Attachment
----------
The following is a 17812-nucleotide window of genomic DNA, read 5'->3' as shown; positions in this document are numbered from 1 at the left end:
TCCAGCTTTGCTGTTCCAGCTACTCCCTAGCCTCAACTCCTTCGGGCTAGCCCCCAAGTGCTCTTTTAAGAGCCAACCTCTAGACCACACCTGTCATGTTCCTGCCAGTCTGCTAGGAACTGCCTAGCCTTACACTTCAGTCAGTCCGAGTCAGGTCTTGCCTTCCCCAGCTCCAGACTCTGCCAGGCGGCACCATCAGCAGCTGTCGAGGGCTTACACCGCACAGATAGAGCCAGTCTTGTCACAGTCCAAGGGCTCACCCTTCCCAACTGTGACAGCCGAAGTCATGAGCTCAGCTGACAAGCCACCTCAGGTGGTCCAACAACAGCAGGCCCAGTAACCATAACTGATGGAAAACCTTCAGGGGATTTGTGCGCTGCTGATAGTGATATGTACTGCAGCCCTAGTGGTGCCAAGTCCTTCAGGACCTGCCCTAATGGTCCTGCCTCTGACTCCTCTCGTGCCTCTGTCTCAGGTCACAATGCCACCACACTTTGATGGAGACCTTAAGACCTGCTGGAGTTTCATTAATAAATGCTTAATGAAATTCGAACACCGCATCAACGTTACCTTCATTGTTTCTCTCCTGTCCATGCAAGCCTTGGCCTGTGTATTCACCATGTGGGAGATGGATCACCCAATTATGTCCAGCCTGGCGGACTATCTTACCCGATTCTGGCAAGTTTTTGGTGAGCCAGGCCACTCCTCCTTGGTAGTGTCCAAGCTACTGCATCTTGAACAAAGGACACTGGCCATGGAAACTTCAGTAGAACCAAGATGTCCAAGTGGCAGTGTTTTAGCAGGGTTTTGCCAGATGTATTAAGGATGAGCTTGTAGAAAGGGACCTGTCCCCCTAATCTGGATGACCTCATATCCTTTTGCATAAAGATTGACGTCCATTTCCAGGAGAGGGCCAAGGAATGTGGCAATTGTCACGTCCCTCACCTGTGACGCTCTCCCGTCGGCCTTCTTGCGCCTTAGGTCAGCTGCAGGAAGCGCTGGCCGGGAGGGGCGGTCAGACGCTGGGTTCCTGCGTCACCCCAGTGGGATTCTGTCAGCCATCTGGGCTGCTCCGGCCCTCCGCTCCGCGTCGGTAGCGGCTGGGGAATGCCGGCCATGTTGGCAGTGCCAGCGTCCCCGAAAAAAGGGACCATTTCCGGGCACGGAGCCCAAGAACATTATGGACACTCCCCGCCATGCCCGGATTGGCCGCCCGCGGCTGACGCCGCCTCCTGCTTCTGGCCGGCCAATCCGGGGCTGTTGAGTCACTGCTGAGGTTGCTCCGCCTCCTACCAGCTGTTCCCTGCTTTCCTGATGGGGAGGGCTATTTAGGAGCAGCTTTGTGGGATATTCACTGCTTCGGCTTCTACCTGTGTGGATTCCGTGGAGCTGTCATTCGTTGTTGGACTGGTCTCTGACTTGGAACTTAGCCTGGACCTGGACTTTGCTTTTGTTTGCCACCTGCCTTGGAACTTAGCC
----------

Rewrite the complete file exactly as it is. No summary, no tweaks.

The following is a 17812-nucleotide window of genomic DNA, read 5'->3' as shown; positions in this document are numbered from 1 at the left end:
TCCAGCTTTGCTGTTCCAGCTACTCCCTAGCCTCAACTCCTTCGGGCTAGCCCCCAAGTGCTCTTTTAAGAGCCAACCTCTAGACCACACCTGTCATGTTCCTGCCAGTCTGCTAGGAACTGCCTAGCCTTACACTTCAGTCAGTCCGAGTCAGGTCTTGCCTTCCCCAGCTCCAGACTCTGCCAGGCGGCACCATCAGCAGCTGTCGAGGGCTTACACCGCACAGATAGAGCCAGTCTTGTCACAGTCCAAGGGCTCACCCTTCCCAACTGTGACAGCCGAAGTCATGAGCTCAGCTGACAAGCCACCTCAGGTGGTCCAACAACAGCAGGCCCAGTAACCATAACTGATGGAAAACCTTCAGGGGATTTGTGCGCTGCTGATAGTGATATGTACTGCAGCCCTAGTGGTGCCAAGTCCTTCAGGACCTGCCCTAATGGTCCTGCCTCTGACTCCTCTCGTGCCTCTGTCTCAGGTCACAATGCCACCACACTTTGATGGAGACCTTAAGACCTGCTGGAGTTTCATTAATAAATGCTTAATGAAATTCGAACACCGCATCAACGTTACCTTCATTGTTTCTCTCCTGTCCATGCAAGCCTTGGCCTGTGTATTCACCATGTGGGAGATGGATCACCCAATTATGTCCAGCCTGGCGGACTATCTTACCCGATTCTGGCAAGTTTTTGGTGAGCCAGGCCACTCCTCCTTGGTAGTGTCCAAGCTACTGCATCTTGAACAAAGGACACTGGCCATGGAAACTTCAGTAGAACCAAGATGTCCAAGTGGCAGTGTTTTAGCAGGGTTTTGCCAGATGTATTAAGGATGAGCTTGTAGAAAGGGACCTGTCCCCCTAATCTGGATGACCTCATATCCTTTTGCATAAAGATTGACGTCCATTTCCAGGAGAGGGCCAAGGAATGTGGCAATTGTCACGTCCCTCACCTGTGACGCTCTCCCGTCGGCCTTCTTGCGCCTTAGGTCAGCTGCAGGAAGCGCTGGCCGGGAGGGGCGGTCAGACGCTGGGTTCCTGCGTCACCCCAGTGGGATTCTGTCAGCCATCTGGGCTGCTCCGGCCCTCCGCTCCGCGTCGGTAGCGGCTGGGGAATGCCGGCCATGTTGGCAGTGCCAGCGTCCCCGAAAAAAGGGACCATTTCCGGGCACGGAGCCCAAGAACATTATGGACACTCCCCGCCATGCCCGGATTGGCCGCCCGCGGCTGACGCCGCCTCCTGCTTCTGGCCGGCCAATCCGGGGCTGTTGAGTCACTGCTGAGGTTGCTCCGCCTCCTACCAGCTGTTCCCTGCTTTCCTGATGGGGAGGGCTATTTAGGAGCAGCTTTGTGGGATATTCACTGCTTCGGCTTCTACCTGTGTGGATTCCGTGGAGCTGTCATTCGTTGTTGGACTGGTCTCTGACTTGGAACTTAGCCTGGACCTGGACTTTGCTTTTGTTTGCCACCTGCCTTGGAACTTAGCC